There are so many directions I could go with this, but let me pick one, the one that I think is most important.
Right now you are in a "V" relationship. If there is no functioning relationship between the "arms" of the V then everything has to get put through the person at the "base" of the V. This has several effects - first, it gets filtered according to this person's paradigms. Stuff that you want to express forcefully may get softened, and less important things may get emphasized - not that this is done deliberately or with bad intent - we all have our own filters and paradigms that we have to work with.
Second, it puts the person at the base of the V under huge amounts of pressure to act as a go-between to resolve things. In my own personal experience this is nasty. Ever seen that old roman torture where they tie each arm of a man to a different horse and get the horses to run in opposite directions? That's about how it can feel.
You don't have to be friends with the person, you don't have to socialize with them. But in my opinion you do need a direct line with them. You need to be able to get direct feedback from the person as to whether they really understand your concerns, and you then have a chance to understand that person's concerns.
Discuss priorities for the relationship - and that includes time together, including "quality time" where the other should only make contact in a dire emergency if that is what is appropriate. What about vacations and holidays (ok, you can get Thanksgiving but we get Christmas). It also includes what I call "decency and privacy boundaries" - things that you regard as private to each relationship and things that can be talked about freely.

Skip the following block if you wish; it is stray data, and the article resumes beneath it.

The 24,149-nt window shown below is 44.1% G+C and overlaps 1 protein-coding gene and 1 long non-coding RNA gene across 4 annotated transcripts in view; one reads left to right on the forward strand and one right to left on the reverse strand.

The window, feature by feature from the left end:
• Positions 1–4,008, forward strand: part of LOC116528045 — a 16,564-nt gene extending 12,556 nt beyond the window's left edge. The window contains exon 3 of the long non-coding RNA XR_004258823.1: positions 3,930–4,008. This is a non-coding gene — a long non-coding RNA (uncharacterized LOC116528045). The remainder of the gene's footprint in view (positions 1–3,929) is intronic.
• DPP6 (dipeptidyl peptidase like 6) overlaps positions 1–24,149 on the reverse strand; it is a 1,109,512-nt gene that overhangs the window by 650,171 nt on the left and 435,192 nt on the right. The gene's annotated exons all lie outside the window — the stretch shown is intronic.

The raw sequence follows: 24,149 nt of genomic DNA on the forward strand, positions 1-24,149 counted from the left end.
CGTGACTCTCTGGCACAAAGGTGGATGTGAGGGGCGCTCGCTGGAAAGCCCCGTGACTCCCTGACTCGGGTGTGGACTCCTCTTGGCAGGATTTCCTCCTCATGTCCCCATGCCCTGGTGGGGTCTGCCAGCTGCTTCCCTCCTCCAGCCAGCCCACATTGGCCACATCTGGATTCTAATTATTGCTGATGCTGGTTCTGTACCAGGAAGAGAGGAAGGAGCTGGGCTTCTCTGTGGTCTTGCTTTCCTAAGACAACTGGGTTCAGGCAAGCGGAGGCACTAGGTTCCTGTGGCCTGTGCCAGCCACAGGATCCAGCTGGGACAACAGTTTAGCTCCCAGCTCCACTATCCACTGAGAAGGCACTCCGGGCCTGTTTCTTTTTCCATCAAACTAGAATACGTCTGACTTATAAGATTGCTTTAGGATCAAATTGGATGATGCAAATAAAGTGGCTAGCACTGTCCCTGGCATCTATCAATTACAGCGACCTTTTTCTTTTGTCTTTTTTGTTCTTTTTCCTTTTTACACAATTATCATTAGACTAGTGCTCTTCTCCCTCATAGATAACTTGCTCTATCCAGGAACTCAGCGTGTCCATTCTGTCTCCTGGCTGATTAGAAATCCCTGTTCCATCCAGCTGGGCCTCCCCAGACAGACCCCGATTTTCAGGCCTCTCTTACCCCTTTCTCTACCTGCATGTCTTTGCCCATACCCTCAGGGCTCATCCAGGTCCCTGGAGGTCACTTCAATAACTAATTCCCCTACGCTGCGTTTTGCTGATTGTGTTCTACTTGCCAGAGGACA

Putting all that stuff on the base of the V means that the result is often sub-optimal and the person at the base starts to resent the whole process, because they quickly get worn out.
The other thing that having this functioning relationship means is that, should something be not to your (or her liking) you can feel like you can get in touch with each other directly to work it out.
So this isn't about negotiating rules or anything like that, it's forming the basis of where you can work as a team to sort through issues, with a full knowledge of each other's boundaries and personal comfort levels. You can't really respect them (or expect them to be respected) if not everybody knows what they are.
Try to get to the point where you are thinking of the "third wheel" (a term you used) as on a tricycle (a part of the machine), rather than a spare wheel on a bicycle, added on for convenience, but not really necessary.
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